Ilya Kovalchuk slipped on his white Kings practice jersey Wednesday morning. He went through drills, skated laps around the rink, stretched out in the post-practice cool-down.
Afterward, his gear was neatly stacked in his stall, and a team staff member tended to his yellow-laced skates before hanging them back in his locker. Kovalchuk worked out as well, retreating to the team’s gym inside its El Segundo practice facility.
As of Wednesday afternoon, Kovalchuk was still a member of the Kings — even as rumors and reports indicating the contrary continued to swirl.
“He came to practice today, he worked hard,” Kings coach Todd McLellan said. “I thought he had a real good practice. … I think that gives you an indication of how he’s reacted, which is a good sign for all of us.”
Kovalchuk’s future with the club remains unclear. On Tuesday night, the 36-year-old forward was a healthy scratch in the team’s 3-1 win over the Minnesota Wild.
Earlier in the day, multiple reports surfaced claiming the Kings would be holding Kovalchuk out the lineup for the foreseeable future and that they were looking for a potential trade partner to take him. On Wednesday, the Hockey News reported that the club will be granting Kovalchuk a release instead.
On Tuesday night, Kings general manager Rob Blake declined to give any specifics regarding Kovalchuk’s long-term status. He said Kovalchuk, who has a no-movement clause in his contract, had not asked for a trade. Blake didn’t rule out the possibility of the forward playing in the Kings’ game on Thursday against the Detroit Red Wings.
McLellan was similarly vague when asked Wednesday about any potential return to the lineup for Kovalchuk, who has nine points and a minus-10 rating this season.
“We’ll make a lineup decision tomorrow and we’ll keep going forward,” McLellan said. “Coaches have a tendency to use the same group after a win, and then reward that group. So, I don’t know what our lineup will be tomorrow. We’ll see where it goes.
“The group did a good job of focusing on the task at hand. I thought Kovy handled himself well and everybody was prepared to play and move forward. The game is a cruel game sometimes. … It’s not comfortable. Nobody wants to pull a player out of the lineup.”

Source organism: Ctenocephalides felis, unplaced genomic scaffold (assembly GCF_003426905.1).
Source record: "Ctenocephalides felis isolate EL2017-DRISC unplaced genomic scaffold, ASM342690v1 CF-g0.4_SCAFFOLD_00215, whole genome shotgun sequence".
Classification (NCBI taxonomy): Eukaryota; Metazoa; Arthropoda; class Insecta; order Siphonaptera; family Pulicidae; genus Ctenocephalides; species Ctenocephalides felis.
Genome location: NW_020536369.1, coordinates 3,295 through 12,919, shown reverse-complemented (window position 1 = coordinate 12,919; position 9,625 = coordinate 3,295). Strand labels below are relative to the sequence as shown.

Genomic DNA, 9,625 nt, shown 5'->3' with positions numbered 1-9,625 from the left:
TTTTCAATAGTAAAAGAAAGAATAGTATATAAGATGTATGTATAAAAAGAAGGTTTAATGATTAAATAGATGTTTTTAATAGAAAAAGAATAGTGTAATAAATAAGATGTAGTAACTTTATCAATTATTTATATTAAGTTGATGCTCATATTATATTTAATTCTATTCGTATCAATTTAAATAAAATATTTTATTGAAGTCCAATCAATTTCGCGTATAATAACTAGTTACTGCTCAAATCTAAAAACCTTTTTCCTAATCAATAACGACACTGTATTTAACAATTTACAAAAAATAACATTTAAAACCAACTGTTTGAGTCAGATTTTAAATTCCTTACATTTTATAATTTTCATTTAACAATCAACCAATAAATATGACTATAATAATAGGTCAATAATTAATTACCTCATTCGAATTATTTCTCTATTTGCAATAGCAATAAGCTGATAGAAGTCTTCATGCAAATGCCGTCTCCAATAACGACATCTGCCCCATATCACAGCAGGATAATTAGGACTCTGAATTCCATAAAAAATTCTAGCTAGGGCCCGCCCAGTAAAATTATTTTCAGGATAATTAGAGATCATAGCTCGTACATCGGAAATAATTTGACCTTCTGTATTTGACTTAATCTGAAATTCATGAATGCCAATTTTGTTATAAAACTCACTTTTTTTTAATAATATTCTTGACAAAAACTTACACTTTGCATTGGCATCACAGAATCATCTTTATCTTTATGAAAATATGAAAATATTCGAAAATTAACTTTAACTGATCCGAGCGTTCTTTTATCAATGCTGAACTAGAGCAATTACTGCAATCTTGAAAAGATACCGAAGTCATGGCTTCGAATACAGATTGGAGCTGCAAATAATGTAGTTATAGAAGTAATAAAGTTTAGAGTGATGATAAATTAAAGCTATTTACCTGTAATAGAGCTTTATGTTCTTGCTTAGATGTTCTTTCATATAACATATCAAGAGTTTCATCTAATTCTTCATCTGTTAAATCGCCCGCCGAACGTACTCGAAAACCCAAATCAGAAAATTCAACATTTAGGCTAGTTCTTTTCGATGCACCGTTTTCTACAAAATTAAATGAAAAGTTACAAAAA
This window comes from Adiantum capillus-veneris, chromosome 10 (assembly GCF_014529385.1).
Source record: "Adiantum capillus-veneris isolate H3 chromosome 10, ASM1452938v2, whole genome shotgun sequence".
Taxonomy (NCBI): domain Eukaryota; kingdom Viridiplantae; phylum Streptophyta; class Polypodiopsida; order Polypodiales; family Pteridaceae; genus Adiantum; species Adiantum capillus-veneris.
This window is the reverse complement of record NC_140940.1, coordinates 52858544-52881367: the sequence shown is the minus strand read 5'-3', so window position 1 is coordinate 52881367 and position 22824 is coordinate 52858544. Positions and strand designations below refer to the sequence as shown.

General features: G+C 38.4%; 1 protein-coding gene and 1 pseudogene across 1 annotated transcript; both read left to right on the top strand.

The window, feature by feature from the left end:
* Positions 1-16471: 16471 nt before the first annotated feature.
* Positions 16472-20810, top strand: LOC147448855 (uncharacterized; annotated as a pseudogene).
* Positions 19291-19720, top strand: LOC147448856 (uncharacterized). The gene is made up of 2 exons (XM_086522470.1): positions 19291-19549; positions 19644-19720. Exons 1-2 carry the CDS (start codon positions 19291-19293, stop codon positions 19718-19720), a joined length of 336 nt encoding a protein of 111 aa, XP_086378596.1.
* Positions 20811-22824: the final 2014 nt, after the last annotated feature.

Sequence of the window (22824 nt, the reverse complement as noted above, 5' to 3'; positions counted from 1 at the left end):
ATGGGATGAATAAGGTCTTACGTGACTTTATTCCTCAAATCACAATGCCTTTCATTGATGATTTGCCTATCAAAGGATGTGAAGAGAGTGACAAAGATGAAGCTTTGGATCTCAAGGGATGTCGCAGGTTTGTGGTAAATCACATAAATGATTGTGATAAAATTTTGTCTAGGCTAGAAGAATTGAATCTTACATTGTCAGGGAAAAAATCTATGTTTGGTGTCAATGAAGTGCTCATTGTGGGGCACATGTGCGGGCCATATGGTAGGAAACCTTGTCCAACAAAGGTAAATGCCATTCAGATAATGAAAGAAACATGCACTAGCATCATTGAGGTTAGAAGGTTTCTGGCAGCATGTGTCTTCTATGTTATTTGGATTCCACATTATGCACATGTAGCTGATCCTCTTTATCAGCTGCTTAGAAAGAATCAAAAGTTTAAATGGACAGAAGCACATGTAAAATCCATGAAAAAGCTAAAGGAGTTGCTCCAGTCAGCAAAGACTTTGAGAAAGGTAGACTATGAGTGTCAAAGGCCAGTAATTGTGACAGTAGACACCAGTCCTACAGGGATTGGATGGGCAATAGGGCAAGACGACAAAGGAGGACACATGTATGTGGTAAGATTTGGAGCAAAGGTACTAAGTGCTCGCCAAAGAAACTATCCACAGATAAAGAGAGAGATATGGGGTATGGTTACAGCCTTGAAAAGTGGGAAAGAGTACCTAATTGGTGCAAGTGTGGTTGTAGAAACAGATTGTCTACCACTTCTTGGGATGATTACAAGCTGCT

This wasn’t how Kovalchuk’s time with the Kings was supposed to go. After a five-season hiatus from the NHL, the former No. 1 overall pick and two-time 50-goal scorer was lured by the Kings from the Russian KHL with a three-year, $18.75-million contract. He was supposed to be the missing piece on a team with Stanley Cup aspirations.
Instead, he has become a high-priced burden that the franchise is now reportedly trying to separate itself from.
Moving Kovalchuk would be complicated. Not only does his no-movement clause require the Kings to get his approval for any trade, but the market for an aging and inconsistent winger with multiple seasons left on his contract could be scarce.
And because he was 35 when he signed the deal, Kovalchuk’s $6.25-million annual average salary will continue to count against the Kings’ cap even if they choose to buy him out.
There have been no indications of any recent attitude problem with Kovalchuk, who had only 34 points last year in a debut season with the Kings that saw him often dropped to the third or fourth lines and occasionally scratched by former interim coach Willie Desjardins.
McLellan maintained that, even amid the recent uncertainty, Kovalchuk is bought-in to the team. Captain Anze Kopitar echoed similar sentiments on Tuesday night.
“Obviously not a great situation,” Kopitar said. “Kovy is a good guy. There’s nothing that’s wrong with the attitude or anything. He wants to win, he wants to do the best, he’s a really good guy off the ice. Everybody can probably say that about him.”
How much longer Kings players will be able to call Kovalchuk a teammate, however, remains unclear. He was still around the team Wednesday, but there’s no guarantee that will be the case moving forward.
“It’s just for whatever reason, it’s not working on the ice,” Kopitar said. “That’s about all I can really put it and all I can say.”